Former Daramalan College dux Oliver Levi-Malouf is making a glamorous addition to RuPaul's Drag Race Down Under, even while wearing a cockroach costume.
The popular show on Stan features a little - actually she's a lot - of homegrown drag queen Etcetera Etcetera.
"You can't kill a cockroach," she declares making her debut in episode one.
Etcetera Etcetera is the "very, very beautiful but a little bit filthy" drag character of Levi-Malouf, who achieved Daramalan's top ATAR before moving to Sydney in 2015.
The 22 year-old is the youngest of 10 drag queens from Australia and New Zealand competing for the crown in the currently streaming reality-television series.
A spin-off the long-running game show from the United States, RuPaul Down Under has drag queens compete for a cash prize of $30,000.
And age, it seems, won't be a barrier.
"At the end of the day I don't really care," Levi-Malouf said.
"I'm in it to win it and I'm not going to let some old man in a dress get in my way."
As means of introduction on episode one, Etcetera Etcetera describes herself as a glamour bug "kind of like the 50s and 60 golden era of Hollywood on crack".
The first episode sees Etcetera Etcetera take to the runway in an outfit meant to represent her hometown.
In a dress more designer than drag, she represents the Canberra streets with diamante boning on her corset.
"I'm pointing to the Parliamentary triangle, whether or not they know what that is, the people in Canberra will know," Etcetera Etcetera said.
no place like home 🌱 the BUSH capital on ngunnawal country 🍃 i could have created a silly and funny interpretation of canberra - fireworks & porn - but i wanted to present a soft garment that reflected my experience growing up in this strange, isolated and gentle city... pic.twitter.com/6v4jbfDkyg— etcetera ɐɹǝʇǝɔʇǝ (@glamourbug) May 2, 2021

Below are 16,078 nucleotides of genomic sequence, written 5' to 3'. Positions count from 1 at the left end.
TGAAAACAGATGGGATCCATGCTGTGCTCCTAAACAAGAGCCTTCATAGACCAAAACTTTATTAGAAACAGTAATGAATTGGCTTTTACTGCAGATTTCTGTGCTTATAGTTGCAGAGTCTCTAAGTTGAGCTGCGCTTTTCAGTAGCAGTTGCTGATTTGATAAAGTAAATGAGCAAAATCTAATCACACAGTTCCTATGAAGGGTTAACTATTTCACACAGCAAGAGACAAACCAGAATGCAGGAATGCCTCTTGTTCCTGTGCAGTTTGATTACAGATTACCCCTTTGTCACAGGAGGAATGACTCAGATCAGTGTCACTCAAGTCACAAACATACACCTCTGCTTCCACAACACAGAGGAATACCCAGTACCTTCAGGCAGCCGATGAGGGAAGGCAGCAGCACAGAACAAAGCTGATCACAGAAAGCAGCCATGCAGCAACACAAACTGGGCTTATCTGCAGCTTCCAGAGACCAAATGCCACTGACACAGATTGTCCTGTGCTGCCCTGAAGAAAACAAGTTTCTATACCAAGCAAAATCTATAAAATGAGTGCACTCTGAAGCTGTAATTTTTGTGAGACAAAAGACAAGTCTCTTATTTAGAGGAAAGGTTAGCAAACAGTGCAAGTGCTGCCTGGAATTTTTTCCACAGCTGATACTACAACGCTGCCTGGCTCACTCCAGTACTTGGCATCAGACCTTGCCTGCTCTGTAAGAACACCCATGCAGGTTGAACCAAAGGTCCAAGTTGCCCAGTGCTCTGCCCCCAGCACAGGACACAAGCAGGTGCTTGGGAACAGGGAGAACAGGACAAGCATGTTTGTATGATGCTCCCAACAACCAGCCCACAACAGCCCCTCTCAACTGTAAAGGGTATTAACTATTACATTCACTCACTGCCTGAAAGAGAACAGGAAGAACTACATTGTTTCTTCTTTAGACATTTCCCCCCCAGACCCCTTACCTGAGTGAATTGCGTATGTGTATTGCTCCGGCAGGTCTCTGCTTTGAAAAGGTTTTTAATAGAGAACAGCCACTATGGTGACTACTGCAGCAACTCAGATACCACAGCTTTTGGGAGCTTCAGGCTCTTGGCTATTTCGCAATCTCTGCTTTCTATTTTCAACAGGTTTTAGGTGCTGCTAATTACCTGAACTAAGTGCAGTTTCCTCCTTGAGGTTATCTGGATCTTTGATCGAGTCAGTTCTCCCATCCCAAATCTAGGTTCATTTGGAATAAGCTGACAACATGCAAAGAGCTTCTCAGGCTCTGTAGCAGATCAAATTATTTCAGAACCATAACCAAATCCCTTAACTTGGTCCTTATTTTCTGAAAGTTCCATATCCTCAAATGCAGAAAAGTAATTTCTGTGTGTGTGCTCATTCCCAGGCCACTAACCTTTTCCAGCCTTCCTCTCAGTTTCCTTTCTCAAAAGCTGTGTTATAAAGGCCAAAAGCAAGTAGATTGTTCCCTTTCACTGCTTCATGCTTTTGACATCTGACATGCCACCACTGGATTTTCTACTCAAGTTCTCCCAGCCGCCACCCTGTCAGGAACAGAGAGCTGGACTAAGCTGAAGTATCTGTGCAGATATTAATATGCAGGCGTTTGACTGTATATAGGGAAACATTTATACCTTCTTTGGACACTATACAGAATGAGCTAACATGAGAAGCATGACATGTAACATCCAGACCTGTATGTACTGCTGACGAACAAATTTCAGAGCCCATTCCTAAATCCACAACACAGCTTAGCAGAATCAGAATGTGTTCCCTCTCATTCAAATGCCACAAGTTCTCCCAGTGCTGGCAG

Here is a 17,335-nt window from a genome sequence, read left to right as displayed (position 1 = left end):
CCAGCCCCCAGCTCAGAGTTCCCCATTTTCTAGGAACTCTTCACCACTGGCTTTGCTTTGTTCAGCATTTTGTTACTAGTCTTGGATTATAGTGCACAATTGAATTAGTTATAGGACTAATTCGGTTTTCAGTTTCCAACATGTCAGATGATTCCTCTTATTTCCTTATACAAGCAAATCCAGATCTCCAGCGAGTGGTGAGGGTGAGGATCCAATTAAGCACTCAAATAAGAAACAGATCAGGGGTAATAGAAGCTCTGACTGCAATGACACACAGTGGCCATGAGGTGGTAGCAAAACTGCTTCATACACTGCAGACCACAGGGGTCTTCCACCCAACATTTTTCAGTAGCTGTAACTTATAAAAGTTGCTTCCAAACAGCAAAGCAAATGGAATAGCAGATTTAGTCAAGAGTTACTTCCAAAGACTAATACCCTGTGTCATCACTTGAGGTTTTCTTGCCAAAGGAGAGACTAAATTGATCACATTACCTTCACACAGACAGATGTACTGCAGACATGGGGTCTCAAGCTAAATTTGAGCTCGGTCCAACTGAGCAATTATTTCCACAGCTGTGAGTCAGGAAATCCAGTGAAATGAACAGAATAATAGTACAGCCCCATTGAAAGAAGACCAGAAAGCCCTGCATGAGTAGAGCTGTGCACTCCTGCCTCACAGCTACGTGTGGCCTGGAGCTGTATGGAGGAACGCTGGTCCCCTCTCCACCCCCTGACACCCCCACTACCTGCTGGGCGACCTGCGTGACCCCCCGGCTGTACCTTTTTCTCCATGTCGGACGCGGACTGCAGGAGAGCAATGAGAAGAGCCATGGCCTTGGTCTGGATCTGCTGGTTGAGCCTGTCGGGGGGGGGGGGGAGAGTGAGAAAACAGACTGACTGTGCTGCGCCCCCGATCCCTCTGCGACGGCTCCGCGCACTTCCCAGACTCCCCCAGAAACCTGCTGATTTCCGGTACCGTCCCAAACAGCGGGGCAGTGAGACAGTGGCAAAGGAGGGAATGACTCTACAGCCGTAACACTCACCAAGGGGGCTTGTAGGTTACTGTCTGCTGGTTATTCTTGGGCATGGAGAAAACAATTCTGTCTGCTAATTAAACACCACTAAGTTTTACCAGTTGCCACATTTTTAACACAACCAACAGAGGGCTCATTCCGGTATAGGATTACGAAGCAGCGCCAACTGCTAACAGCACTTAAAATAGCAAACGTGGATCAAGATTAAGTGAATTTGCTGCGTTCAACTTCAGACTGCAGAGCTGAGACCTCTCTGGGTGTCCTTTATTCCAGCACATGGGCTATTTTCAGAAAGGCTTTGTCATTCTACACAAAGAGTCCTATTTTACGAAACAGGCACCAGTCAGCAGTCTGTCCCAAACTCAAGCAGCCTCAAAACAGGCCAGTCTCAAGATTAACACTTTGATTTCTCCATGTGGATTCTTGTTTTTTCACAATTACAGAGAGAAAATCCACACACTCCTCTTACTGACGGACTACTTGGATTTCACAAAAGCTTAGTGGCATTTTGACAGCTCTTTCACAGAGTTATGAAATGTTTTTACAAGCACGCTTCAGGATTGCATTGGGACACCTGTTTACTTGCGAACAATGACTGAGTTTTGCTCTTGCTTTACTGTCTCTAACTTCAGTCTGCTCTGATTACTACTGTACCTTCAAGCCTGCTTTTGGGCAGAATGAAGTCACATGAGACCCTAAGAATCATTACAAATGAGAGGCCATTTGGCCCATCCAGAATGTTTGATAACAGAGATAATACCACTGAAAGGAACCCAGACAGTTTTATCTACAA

Prior to becoming a beautiful bug, Levi-Malouf was a high-achieving young artist and short-film producer living in Hackett.
Levi-Malouf said growing up queer in Canberra was a launch pad for becoming a future drag performer.
"My journey in Canberra was nothing but supportive. When I was younger I did a lot of short films and was involved in the theatre community and I had nothing but support," Levi-Malouf said.
"The drag scene that has sprouted in Canberra in the last four or five years is so, so great.
"Every time I come down it's just a joy to be able to walk into spaces and feels like there's a little family down in Canberra."
Levi-Malouf discovered drag as a means for self expression and a way to pay the bills, while studying at Sydney's Australian Film, Television and Radio School.
Now the media and marketing manager for The Imperial in Erskineville, Levi-Malouf has been hosting a weekly screening of RuPaul's Drag Race Down Under since the first episode aired on May 1.
"I watch it when it comes out with everyone in the venue and react alongside them and watch it in my own personal, private time and get to enjoy it," she said.
"You look at everything you did and go 'it did look good then' or 'oh I looked like shit then'."
Etcetera Etcetera said while the girls may get along just fine when the cameras aren't rolling, the high-drama, catty competition is exactly as it seems.
"We're drag queens, we're entertainers, it's what we do all the time.
"We put on dresses, we put on wigs and makeup and we step into characters and entertain people.
"When you're put into a high-stakes competition and the producers are giving you little bits and pieces to run at and go off it becomes like a game and we're all playing that game to win."
Levi-Malouf said RuPaul's Drag Race Down Under isn't progressive TV, it's Australian TV.
"Drag has always been part of Australian entertainment, look at Barry Humphries doing Dame Edna or you look at Aunty Jack they go decades back," Levi-Malouf said.
"Drag culture is inherently Australian and anyone who thinks it's not appropriate for TV they need to go and take a good hard long look at themselves."
Episode four is out this week.
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